Cliff Janeway was a homicide cop. Now he's a bookman--a rare book dealer--in Denver, who scouts out and sells rare books, appraises collections, and oh yes, investigates the occasional book-related murder. Indeed, a love of books can be that dangerous.
The Bookwoman's Last Fling finds Janeway called out to a horse farm in Idaho to assess a library. Patriarch H. R. Geiger has recently died and Junior Willis--for three decades Geiger's right hand man, horse trainer, and now executor of his will--has been tasked with tracking down several volumes from the late Candice Geiger's library which have gone missing over recent years. Candice has been dead for thirty years, but despite the missing tomes her library stands as one of the finest collections of classic children's literature to be found. Janeway learns, as well, that there is some mystery surrounding Candice's death, although it had been ruled an accident--she died of an allergic reaction to peanuts--at the time. Some called it suicide; after all, she knew what foods to avoid too well to have eaten any of them accidentally, and she kept an emergency kit at hand at all times, as well. Some whispered about murder, although who would have wanted to murder this lovely, bookish, horse-loving woman none could say.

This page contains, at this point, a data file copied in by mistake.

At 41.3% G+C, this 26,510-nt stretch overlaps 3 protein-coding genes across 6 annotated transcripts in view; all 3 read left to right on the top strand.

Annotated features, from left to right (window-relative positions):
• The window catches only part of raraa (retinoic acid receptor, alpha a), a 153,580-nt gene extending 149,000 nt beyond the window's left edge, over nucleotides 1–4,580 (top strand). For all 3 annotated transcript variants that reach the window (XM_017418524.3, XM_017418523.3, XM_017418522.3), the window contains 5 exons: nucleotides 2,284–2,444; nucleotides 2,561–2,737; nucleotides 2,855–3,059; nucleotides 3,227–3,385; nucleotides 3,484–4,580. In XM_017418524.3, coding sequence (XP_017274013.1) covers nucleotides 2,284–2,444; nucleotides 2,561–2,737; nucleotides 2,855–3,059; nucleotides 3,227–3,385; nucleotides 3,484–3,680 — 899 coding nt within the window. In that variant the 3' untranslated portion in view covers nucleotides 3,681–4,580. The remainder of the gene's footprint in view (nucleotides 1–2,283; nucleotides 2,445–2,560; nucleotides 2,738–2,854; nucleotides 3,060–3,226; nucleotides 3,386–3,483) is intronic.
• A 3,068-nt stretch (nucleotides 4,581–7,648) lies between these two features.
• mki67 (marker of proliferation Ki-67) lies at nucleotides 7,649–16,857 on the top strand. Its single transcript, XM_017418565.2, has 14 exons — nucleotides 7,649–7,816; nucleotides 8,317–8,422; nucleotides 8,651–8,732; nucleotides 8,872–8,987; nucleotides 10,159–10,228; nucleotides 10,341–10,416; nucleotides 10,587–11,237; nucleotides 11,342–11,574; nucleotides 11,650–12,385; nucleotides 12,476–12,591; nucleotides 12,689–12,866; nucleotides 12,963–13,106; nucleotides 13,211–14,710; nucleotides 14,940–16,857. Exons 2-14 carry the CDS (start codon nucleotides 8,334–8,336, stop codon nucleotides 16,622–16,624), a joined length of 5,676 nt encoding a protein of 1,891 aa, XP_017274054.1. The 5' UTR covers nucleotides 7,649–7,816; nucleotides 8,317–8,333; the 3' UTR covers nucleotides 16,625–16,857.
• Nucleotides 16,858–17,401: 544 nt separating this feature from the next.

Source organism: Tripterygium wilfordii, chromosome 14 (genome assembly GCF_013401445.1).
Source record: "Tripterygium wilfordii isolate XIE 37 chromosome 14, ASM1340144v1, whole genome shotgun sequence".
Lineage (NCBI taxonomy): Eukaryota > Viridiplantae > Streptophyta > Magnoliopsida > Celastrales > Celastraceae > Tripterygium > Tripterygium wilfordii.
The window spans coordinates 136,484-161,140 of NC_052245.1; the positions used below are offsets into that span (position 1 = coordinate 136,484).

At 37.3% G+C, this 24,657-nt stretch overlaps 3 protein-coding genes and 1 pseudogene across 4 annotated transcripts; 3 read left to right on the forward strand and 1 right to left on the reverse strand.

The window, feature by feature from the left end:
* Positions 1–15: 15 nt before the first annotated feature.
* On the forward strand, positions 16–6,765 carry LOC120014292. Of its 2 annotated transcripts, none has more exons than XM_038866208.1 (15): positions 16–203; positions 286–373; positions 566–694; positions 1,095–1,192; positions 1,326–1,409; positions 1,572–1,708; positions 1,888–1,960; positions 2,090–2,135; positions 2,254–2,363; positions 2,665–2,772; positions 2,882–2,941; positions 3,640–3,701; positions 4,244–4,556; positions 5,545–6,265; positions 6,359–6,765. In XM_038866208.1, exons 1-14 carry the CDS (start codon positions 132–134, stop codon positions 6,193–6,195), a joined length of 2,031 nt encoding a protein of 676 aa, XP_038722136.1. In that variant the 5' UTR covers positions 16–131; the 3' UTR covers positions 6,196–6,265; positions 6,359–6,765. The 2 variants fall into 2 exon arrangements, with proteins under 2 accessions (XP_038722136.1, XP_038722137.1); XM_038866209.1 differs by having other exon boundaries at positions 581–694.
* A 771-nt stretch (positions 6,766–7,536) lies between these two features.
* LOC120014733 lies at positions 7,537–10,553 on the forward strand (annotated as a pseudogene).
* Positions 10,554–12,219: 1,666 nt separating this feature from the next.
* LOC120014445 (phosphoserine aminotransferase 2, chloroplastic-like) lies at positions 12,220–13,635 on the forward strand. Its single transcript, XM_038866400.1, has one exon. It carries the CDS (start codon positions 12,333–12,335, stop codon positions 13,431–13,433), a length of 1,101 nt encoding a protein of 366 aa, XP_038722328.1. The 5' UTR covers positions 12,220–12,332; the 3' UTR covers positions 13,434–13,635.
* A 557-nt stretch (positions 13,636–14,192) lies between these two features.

To investigate the missing books Janeway immerses himself in the world of horse racing. He goes out on the circuit, getting himself hired on to walk hot horses, and in the process gets to know the people who knew the people who surrounded Candice Geiger, putting himself in danger more than once as he gets closer to the truth.
In addition to his deep knowledge of books and the book world, Dunning has first-hand knowledge of the world of horse racing, and writes of it with loving and fascinating detail. He tosses around horse and racing jargon (and thankfully defines it), and beautifully portrays the camaraderie of the shedrow, an insular world of horse lovers which is lavishly salted with misfits and eccentrics of all sorts. And he writes a damned good mystery in the process.